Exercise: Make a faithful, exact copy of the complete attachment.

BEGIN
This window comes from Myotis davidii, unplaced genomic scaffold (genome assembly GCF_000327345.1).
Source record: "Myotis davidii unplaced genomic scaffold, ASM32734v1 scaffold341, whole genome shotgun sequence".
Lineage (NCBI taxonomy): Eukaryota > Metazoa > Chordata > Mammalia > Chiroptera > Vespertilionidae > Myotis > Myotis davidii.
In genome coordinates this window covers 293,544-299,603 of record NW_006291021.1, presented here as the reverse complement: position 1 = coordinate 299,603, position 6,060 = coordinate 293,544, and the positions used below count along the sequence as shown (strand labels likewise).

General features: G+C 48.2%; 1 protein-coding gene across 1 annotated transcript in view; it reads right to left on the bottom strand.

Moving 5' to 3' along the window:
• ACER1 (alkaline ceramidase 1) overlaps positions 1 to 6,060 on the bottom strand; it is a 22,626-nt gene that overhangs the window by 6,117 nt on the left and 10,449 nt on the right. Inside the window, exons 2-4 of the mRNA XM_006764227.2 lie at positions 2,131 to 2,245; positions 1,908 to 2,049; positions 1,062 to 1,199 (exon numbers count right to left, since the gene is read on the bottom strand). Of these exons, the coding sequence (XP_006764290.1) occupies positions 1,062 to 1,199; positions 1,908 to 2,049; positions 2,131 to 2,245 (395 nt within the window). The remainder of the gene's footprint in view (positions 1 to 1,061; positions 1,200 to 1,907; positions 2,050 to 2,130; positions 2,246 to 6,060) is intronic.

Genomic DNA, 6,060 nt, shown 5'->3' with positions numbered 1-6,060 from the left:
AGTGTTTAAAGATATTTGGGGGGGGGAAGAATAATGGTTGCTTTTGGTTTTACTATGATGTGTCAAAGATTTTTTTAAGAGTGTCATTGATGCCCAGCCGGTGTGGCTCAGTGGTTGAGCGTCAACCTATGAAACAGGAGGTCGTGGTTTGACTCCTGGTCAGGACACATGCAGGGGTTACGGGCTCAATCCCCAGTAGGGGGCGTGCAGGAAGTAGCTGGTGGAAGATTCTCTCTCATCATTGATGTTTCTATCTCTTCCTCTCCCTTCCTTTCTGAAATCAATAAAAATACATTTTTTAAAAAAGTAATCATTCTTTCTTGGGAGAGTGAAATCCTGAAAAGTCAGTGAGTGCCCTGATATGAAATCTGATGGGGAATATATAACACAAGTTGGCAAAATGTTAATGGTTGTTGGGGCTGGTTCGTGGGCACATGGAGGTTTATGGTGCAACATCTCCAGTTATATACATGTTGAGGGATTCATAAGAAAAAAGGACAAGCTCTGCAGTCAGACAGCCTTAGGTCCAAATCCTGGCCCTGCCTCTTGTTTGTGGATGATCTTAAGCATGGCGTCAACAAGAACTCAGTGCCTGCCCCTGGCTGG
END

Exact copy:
This window comes from Myotis davidii, unplaced genomic scaffold (genome assembly GCF_000327345.1).
Source record: "Myotis davidii unplaced genomic scaffold, ASM32734v1 scaffold341, whole genome shotgun sequence".
Lineage (NCBI taxonomy): Eukaryota > Metazoa > Chordata > Mammalia > Chiroptera > Vespertilionidae > Myotis > Myotis davidii.
In genome coordinates this window covers 293,544-299,603 of record NW_006291021.1, presented here as the reverse complement: position 1 = coordinate 299,603, position 6,060 = coordinate 293,544, and the positions used below count along the sequence as shown (strand labels likewise).

General features: G+C 48.2%; 1 protein-coding gene across 1 annotated transcript in view; it reads right to left on the bottom strand.

Moving 5' to 3' along the window:
• ACER1 (alkaline ceramidase 1) overlaps positions 1 to 6,060 on the bottom strand; it is a 22,626-nt gene that overhangs the window by 6,117 nt on the left and 10,449 nt on the right. Inside the window, exons 2-4 of the mRNA XM_006764227.2 lie at positions 2,131 to 2,245; positions 1,908 to 2,049; positions 1,062 to 1,199 (exon numbers count right to left, since the gene is read on the bottom strand). Of these exons, the coding sequence (XP_006764290.1) occupies positions 1,062 to 1,199; positions 1,908 to 2,049; positions 2,131 to 2,245 (395 nt within the window). The remainder of the gene's footprint in view (positions 1 to 1,061; positions 1,200 to 1,907; positions 2,050 to 2,130; positions 2,246 to 6,060) is intronic.

Genomic DNA, 6,060 nt, shown 5'->3' with positions numbered 1-6,060 from the left:
AGTGTTTAAAGATATTTGGGGGGGGGAAGAATAATGGTTGCTTTTGGTTTTACTATGATGTGTCAAAGATTTTTTTAAGAGTGTCATTGATGCCCAGCCGGTGTGGCTCAGTGGTTGAGCGTCAACCTATGAAACAGGAGGTCGTGGTTTGACTCCTGGTCAGGACACATGCAGGGGTTACGGGCTCAATCCCCAGTAGGGGGCGTGCAGGAAGTAGCTGGTGGAAGATTCTCTCTCATCATTGATGTTTCTATCTCTTCCTCTCCCTTCCTTTCTGAAATCAATAAAAATACATTTTTTAAAAAAGTAATCATTCTTTCTTGGGAGAGTGAAATCCTGAAAAGTCAGTGAGTGCCCTGATATGAAATCTGATGGGGAATATATAACACAAGTTGGCAAAATGTTAATGGTTGTTGGGGCTGGTTCGTGGGCACATGGAGGTTTATGGTGCAACATCTCCAGTTATATACATGTTGAGGGATTCATAAGAAAAAAGGACAAGCTCTGCAGTCAGACAGCCTTAGGTCCAAATCCTGGCCCTGCCTCTTGTTTGTGGATGATCTTAAGCATGGCGTCAACAAGAACTCAGTGCCTGCCCCTGGCTGG